Our mud pulse system is a full featured MWD system with the ability to log inclination, azimuth, gamma, directional gamma and resistivity. All of this data is gathered during the drilling operation and transmitted to the surface via pulsations in the drilling fluid. Our wireless surface computers collect and decode the pressure pulses and interpret the data for the client and directional drilling engineers. All of the data can be logged and/or streamed to the client’s data management system.

The directional driller, whose job is to direct the well to the required target, obviously needs to know the exact angle and direction in which he is drilling. The data collected through the measurement-while-drilling (MWD) system is transmitted to the directional driller via the drilling fluid. That works as follows: by opening and closing a valve installed in the MWD and controlled by a mini-computer underground, pressure pulses are generated in the fluid inside the drill string. A pressure sensor at the top of the string acts as a receiver for these pulses, which are evaluated by a computer and the results are displayed to our MWD and DD personnel. This information allows our drilling crew to react accordingly.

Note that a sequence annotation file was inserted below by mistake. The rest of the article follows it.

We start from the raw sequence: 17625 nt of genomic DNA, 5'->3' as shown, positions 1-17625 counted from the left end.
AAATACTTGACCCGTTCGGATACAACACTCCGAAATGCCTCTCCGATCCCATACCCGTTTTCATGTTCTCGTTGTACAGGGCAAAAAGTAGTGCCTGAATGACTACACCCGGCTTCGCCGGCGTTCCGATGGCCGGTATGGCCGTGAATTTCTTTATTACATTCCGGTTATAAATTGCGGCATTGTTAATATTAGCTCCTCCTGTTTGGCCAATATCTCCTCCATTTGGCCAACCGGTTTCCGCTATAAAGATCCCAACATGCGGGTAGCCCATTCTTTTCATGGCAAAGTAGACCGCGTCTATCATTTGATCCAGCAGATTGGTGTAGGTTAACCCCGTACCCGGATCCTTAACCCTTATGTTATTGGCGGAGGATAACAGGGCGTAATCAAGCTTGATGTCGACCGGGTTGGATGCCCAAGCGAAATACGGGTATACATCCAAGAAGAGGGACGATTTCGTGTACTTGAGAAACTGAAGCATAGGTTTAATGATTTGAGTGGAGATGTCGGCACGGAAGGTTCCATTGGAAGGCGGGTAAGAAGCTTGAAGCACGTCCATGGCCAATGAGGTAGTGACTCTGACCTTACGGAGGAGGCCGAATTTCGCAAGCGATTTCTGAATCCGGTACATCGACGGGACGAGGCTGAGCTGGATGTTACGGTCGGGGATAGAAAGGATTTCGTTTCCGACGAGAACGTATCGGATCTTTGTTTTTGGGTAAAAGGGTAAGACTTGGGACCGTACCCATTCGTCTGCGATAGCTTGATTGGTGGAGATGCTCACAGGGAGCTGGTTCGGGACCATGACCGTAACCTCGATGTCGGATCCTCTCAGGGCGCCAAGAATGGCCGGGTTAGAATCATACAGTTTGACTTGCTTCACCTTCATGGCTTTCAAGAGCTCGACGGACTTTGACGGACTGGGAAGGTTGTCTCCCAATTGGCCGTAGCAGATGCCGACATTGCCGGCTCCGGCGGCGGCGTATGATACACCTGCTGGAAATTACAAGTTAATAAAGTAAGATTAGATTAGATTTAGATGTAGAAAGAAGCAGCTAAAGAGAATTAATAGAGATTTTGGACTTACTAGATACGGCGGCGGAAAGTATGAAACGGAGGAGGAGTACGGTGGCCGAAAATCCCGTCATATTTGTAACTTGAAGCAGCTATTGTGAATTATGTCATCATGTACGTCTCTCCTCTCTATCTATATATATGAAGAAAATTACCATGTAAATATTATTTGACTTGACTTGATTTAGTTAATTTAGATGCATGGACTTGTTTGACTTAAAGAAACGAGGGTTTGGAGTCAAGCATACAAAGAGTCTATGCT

A state-of-the-art bottomhole assembly is also equipped with numerous sophisticated measuring devices that allow us to check with great accuracy whether we are drilling through the best possible rock formation (which is sometimes only a few feet thick). Gamma, pressure, and temperature are also measured at regular intervals. The more data we have, the more certain we can be that a well will remain in its target formation.